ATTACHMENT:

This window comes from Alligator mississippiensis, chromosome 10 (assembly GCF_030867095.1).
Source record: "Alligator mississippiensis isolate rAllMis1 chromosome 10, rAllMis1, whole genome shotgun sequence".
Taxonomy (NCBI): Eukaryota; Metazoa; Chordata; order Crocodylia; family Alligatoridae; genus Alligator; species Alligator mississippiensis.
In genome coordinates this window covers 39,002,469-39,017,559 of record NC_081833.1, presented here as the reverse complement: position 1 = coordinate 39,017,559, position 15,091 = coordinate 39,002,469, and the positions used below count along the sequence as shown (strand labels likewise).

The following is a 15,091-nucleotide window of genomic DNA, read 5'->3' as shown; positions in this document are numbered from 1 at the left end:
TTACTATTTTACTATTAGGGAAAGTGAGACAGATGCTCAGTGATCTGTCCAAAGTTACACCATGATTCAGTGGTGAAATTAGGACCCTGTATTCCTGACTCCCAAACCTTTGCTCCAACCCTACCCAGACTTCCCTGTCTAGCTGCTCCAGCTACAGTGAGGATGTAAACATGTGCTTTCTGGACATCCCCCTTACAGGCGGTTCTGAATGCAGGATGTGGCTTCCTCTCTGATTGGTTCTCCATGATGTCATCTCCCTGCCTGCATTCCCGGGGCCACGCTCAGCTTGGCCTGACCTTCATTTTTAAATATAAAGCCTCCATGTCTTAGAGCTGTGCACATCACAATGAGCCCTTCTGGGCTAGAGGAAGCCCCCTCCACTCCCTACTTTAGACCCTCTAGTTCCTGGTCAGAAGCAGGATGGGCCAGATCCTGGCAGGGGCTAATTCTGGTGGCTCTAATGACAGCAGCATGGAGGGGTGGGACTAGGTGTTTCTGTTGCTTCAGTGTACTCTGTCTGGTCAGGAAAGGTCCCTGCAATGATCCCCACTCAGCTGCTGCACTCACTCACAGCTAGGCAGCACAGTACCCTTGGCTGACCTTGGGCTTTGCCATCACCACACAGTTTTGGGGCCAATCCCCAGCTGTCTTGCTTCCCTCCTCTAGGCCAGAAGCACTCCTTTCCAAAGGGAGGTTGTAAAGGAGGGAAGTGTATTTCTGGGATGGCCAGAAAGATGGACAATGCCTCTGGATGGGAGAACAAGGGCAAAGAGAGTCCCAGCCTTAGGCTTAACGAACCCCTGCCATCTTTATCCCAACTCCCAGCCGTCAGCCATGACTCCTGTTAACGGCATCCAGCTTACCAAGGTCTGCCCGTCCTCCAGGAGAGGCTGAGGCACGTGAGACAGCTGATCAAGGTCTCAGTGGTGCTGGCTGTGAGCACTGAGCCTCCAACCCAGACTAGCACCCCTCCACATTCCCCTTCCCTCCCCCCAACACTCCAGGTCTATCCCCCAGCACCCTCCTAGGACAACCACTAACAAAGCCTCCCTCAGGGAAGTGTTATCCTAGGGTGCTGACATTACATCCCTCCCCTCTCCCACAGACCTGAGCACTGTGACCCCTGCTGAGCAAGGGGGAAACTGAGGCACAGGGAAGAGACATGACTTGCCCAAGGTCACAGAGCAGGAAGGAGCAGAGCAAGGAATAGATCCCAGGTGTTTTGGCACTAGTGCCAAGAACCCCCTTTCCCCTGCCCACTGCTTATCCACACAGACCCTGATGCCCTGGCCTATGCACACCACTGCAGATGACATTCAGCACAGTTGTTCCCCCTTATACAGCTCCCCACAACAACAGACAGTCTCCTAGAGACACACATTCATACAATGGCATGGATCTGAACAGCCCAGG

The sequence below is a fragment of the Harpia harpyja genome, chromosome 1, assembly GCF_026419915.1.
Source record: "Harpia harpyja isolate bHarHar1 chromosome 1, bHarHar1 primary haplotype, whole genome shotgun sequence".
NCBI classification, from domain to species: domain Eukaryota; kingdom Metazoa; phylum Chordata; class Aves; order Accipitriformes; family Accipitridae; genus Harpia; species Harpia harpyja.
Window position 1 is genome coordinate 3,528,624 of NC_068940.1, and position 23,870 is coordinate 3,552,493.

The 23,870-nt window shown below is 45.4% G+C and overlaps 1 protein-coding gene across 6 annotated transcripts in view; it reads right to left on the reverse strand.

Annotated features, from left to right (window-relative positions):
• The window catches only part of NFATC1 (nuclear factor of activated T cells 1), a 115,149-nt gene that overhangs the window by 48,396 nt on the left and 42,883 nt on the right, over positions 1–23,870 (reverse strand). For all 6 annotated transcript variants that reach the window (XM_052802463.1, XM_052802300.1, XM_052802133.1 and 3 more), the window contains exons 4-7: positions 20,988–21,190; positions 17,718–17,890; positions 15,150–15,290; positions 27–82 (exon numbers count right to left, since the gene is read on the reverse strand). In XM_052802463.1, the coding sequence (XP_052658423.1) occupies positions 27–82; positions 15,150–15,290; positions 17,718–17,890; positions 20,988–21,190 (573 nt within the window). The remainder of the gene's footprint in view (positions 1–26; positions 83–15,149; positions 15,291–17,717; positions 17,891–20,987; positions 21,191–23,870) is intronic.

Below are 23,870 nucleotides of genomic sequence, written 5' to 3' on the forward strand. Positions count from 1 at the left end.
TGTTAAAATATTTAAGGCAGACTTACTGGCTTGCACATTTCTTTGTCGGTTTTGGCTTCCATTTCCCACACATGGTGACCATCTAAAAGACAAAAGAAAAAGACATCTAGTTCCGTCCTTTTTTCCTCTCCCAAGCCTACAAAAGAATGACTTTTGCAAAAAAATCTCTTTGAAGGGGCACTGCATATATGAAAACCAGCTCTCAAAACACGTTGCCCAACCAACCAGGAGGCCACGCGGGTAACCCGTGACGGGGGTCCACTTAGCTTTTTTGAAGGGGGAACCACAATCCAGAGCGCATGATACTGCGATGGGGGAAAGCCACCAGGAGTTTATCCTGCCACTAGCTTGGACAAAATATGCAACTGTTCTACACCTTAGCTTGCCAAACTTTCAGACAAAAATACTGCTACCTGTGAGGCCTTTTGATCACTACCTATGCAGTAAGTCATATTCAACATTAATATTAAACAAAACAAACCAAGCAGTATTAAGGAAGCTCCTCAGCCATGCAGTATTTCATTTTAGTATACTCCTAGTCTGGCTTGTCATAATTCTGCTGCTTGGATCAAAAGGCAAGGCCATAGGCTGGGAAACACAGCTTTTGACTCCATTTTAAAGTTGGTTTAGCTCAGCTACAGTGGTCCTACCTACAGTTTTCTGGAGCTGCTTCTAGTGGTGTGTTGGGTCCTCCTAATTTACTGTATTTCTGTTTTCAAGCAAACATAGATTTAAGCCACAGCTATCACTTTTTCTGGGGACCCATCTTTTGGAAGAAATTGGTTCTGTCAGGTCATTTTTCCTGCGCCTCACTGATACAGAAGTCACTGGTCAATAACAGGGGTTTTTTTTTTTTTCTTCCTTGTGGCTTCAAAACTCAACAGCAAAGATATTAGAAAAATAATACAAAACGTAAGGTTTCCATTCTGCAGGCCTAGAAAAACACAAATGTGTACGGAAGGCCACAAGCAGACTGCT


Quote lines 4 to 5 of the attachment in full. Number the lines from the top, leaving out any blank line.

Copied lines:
In genome coordinates this window covers 39,002,469-39,017,559 of record NC_081833.1, presented here as the reverse complement: position 1 = coordinate 39,017,559, position 15,091 = coordinate 39,002,469, and the positions used below count along the sequence as shown (strand labels likewise).

The following is a 15,091-nucleotide window of genomic DNA, read 5'->3' as shown; positions in this document are numbered from 1 at the left end: